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JACC Vol. 44, No. 3, 2004 August 4, 2004:671–719

Antman et al. Management of Patients With STEMI: Executive Summary

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Figure 5. Algorithm to aid in selection of ICD in patients with STEMI and diminished ejection fraction (EF). Appropriate management path is selected based on LVEF measured at least 1 month after STEMI. These criteria, which are based on published data, form the basis for the full-text guidelines in Section 7.7.1.5. All patients, whether an ICD is implanted or not, should receive medical therapy as outlined in the guidelines. VF indicates ventricular fibrillation; VII, ventricular tachycardia; STEMI, ST-elevation myocardial infarction; NSVT, nonsustained VT; LOE, level of evidence; EPS, electrophysiological studies; LVEF, left ventricular EF.

Class IIa 1. For episodes of pericarditis after STEMI that are not adequately controlled with aspirin, it is reasonable to administer 1 or more of the following: a. Colchicine 0.6 mg every 12 hours orally. (Level of Evidence: B) b. Acetaminophen 500 mg orally every 6 hours. (Level of Evidence: C) Class IIb 1. Nonsteroidal anti-inflammatory drugs may be considered for pain relief; however, they should not be used for extended periods because of their continuous effect on platelet function, an increased risk of myocardial scar thinning, and infarct expansion. (Level of Evidence: B) 2. Corticosteroids might be considered only as a last resort in patients with pericarditis refractory to aspirin or nonsteroidal drugs. Although corticosteroids are effective for pain relief, their use is associated with an increased risk of scar thinning and myocardial rupture. (Level of Evidence: C) Class III 1. Ibuprofen should not be used for pain relief because it blocks the antiplatelet effect of aspirin and can cause

myocardial scar thinning and infarct expansion. (Level of Evidence: B) 2. Recurrent Ischemia/Infarction Class I 1. Patients with recurrent ischemic-type chest discomfort after initial reperfusion therapy for STEMI should undergo escalation of medical therapy with nitrates and beta-blockers to decrease myocardial oxygen demand and reduce ischemia. Intravenous anticoagulation should be initiated if not already accomplished. (Level of Evidence: B) 2. In addition to escalation of medical therapy, patients with recurrent ischemic-type chest discomfort and signs of hemodynamic instability, poor LV function, or a large area of myocardium at risk should be referred urgently for cardiac catheterization and undergo revascularization as needed. Insertion of an IABP should also be considered. (Level of Evidence: C) 3. Patients with recurrent ischemic-type chest discomfort who are considered candidates for revascularization should undergo coronary arteriography and PCI or CABG as dictated by coronary anatomy. (Level of Evidence: B) Class IIa 1. It is reasonable to (re)administer fibrinolytic therapy to patients with recurrent ST elevation and ischemictype chest discomfort who are not considered candi-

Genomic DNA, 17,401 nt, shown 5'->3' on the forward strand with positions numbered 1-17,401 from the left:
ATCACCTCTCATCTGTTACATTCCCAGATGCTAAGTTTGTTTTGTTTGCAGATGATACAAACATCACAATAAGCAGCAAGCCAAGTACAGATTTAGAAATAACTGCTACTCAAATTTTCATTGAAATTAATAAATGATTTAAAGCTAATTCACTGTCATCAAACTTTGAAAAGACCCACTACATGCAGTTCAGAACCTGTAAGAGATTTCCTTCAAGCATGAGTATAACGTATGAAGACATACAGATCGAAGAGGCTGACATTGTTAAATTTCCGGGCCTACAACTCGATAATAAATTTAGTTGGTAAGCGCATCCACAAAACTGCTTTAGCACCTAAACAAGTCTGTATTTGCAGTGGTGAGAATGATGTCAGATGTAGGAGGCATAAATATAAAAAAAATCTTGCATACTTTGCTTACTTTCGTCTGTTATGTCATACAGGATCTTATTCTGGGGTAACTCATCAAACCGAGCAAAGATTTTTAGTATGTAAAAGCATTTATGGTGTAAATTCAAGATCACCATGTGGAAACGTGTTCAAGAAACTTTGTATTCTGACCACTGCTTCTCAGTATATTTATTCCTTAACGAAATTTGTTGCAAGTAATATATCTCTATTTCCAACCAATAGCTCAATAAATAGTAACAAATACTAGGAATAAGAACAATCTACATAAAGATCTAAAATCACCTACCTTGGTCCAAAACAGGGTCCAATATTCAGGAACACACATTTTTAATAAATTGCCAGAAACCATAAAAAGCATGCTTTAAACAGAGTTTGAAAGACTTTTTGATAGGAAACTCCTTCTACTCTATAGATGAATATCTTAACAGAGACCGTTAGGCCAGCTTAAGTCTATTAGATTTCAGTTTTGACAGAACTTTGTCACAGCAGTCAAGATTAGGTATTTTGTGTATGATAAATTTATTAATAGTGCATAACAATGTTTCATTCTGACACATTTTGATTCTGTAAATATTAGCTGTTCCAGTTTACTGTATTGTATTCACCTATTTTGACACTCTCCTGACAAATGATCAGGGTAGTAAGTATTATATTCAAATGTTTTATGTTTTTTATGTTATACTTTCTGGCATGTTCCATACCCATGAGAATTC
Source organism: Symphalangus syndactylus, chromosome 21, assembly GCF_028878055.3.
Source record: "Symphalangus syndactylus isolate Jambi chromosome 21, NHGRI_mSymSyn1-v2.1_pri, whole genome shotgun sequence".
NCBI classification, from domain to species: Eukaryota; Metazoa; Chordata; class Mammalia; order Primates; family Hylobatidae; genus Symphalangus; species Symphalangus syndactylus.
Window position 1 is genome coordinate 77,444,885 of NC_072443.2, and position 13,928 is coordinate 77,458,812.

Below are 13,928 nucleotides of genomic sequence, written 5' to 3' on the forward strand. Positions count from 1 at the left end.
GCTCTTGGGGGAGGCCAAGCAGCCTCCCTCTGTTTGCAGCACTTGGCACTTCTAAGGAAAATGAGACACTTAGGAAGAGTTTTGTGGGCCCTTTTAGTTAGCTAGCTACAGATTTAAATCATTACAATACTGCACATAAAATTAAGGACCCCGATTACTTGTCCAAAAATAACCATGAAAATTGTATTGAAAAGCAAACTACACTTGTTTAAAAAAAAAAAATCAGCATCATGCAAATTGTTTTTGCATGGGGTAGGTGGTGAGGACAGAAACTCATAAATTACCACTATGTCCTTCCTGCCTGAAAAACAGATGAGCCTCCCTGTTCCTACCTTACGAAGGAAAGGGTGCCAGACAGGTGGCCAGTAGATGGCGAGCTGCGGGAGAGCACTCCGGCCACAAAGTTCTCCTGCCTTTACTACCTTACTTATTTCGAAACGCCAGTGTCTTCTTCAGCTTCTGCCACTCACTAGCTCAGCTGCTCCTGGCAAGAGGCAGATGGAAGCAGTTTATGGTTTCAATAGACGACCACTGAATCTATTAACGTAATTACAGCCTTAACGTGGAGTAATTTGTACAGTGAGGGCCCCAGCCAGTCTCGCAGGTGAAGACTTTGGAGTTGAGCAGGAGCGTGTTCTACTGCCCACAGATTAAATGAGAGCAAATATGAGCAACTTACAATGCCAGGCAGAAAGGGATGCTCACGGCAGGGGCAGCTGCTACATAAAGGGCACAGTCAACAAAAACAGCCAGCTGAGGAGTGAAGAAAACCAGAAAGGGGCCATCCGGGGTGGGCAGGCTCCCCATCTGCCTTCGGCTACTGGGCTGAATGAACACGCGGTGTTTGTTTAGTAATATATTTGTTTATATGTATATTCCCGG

ACC/AHA Practice Guidelines ACC/AHA Guidelines for  

ACC/AHA Guidelines for the Management of Patients With ST-Elevation Myocardial Infarction—Executive Summary 672 Antman et al. JACC Vol. 44,...

ACC/AHA Practice Guidelines ACC/AHA Guidelines for  

ACC/AHA Guidelines for the Management of Patients With ST-Elevation Myocardial Infarction—Executive Summary 672 Antman et al. JACC Vol. 44,...

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